On page 315, Singh writes that Zimmerman, through a friend, “simply installed [PGP] on an American computer, which happened to be connected to the Internet. After that, a hostile regime may or may not have downloaded it.” Although Zimmerman's actions possibly enabled criminals to gain access to better encryption, he should not be held accountable for what they do with it. For one, his intention when releasing PGP to the public was simply to provide average citizens the ability to exercise their right to privacy. He did not upload it with the goal of helping criminals and terrorists, so there is no reason he should be held accountable if such groups choose to abuse the software.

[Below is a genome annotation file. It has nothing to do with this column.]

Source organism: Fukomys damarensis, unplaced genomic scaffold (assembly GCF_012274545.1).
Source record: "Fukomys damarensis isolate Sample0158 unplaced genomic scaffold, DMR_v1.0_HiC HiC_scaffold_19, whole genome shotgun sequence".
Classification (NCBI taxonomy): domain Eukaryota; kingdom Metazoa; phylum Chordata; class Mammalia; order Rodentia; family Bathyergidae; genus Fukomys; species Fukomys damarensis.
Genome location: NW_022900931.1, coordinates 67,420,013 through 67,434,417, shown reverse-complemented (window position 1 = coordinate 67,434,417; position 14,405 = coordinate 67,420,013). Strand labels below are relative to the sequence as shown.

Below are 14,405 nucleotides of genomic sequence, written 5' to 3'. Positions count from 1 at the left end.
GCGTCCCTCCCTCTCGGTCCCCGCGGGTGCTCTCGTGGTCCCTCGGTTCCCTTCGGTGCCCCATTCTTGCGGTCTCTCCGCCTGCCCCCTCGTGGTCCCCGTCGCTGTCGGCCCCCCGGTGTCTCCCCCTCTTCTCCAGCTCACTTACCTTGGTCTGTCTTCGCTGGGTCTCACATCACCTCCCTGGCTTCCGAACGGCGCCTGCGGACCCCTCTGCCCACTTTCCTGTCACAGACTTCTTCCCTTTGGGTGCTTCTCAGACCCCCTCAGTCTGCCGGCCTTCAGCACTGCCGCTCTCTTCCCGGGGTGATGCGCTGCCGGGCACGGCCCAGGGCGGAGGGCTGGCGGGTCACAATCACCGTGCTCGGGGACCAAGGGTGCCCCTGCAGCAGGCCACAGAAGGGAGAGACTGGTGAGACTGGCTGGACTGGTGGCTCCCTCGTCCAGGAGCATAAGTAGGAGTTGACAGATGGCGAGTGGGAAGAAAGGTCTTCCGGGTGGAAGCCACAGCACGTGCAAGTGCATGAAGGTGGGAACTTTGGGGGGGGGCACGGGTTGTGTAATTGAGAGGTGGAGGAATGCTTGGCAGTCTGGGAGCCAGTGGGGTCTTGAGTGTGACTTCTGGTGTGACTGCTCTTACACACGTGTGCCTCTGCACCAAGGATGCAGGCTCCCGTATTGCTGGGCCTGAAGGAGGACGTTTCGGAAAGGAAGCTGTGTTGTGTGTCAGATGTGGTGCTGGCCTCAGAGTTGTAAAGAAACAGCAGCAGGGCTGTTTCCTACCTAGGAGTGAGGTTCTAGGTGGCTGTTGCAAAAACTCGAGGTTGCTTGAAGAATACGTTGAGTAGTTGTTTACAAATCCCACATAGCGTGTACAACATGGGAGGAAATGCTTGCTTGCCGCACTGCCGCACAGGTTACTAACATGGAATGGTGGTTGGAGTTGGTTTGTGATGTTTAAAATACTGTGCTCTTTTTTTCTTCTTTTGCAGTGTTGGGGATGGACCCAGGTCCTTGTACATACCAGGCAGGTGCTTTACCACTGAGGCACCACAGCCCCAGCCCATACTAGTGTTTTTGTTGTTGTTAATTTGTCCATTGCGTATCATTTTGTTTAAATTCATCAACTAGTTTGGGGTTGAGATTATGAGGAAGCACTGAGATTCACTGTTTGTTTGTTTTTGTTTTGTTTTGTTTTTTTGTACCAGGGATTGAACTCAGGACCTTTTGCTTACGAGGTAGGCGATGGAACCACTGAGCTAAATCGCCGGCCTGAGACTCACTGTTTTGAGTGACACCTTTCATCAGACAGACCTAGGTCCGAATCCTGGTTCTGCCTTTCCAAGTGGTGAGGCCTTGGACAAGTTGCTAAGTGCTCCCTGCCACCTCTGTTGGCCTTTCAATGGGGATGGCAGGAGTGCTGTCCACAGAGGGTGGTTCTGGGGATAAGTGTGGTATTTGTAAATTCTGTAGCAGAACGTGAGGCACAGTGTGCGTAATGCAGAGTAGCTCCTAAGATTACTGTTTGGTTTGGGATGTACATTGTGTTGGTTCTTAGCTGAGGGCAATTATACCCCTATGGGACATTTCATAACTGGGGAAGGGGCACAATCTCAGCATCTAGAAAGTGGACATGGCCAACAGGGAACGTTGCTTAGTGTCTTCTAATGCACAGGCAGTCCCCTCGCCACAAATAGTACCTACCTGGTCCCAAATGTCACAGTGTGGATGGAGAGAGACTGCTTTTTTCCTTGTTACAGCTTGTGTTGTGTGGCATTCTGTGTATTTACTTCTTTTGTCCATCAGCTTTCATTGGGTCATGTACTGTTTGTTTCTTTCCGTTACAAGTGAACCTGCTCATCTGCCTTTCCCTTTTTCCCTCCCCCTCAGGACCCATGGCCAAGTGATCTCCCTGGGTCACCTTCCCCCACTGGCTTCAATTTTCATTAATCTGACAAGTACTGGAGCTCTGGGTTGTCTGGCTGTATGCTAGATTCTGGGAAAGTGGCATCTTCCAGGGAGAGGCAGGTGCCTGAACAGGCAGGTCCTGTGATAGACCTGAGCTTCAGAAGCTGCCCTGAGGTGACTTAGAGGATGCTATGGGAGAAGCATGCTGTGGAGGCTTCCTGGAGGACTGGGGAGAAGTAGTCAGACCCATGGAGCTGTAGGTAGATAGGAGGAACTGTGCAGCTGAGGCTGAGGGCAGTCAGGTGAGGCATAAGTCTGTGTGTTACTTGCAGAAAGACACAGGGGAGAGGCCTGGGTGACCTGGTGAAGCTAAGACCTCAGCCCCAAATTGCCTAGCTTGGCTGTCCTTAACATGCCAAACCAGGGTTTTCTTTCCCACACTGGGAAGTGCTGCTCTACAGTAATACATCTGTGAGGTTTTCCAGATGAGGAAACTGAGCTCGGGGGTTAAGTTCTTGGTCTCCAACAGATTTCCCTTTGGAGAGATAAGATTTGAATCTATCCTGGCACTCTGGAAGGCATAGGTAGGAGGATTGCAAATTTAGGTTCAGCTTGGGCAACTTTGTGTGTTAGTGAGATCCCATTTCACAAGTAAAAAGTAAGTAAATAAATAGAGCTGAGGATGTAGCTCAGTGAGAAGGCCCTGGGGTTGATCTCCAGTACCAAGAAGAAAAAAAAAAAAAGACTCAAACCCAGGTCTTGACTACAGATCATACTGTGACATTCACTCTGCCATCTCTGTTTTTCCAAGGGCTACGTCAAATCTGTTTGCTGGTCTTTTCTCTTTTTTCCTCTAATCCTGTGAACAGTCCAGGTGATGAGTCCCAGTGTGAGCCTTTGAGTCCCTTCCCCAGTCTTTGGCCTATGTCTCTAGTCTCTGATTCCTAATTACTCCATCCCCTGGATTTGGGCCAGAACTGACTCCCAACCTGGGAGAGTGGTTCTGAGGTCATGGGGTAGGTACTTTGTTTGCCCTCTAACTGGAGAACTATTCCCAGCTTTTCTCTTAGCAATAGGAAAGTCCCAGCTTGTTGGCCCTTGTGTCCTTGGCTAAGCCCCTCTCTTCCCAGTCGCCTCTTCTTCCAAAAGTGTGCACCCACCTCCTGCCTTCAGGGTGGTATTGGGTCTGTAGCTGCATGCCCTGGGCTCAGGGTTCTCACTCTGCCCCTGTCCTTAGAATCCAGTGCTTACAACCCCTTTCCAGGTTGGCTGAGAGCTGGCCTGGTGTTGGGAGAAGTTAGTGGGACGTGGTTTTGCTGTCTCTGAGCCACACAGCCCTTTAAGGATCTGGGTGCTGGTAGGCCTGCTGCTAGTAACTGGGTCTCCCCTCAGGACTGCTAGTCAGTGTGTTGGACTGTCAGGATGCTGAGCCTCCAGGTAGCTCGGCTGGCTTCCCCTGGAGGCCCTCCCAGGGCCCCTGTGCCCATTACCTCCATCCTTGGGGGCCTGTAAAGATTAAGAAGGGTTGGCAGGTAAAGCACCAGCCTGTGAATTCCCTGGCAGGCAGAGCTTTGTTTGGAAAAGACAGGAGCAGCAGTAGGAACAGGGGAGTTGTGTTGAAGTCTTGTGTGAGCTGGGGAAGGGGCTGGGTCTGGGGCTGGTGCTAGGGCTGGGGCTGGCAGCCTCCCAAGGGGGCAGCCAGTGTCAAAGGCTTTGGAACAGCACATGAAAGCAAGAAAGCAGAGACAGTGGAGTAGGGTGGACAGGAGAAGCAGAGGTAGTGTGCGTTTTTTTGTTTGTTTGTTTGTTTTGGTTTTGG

Singh brings up an important point in this debate when he compares the release of PGP to the sale of gloves. The purpose of gloves is to protect your hands from hazardous environments, and that is what most people use them for. However, they can also be used by criminals to cover up their fingerprints. Therefore, gloves can hinder a police investigation of a case when they are abused by a criminal, yet you don't hear people saying that the inventor of gloves should be held accountable for this. The same concept applies to PGP. The creator of the program is not to blame for its misuse by a select few. The only person who should be held accountable for a crime is the person who committed it.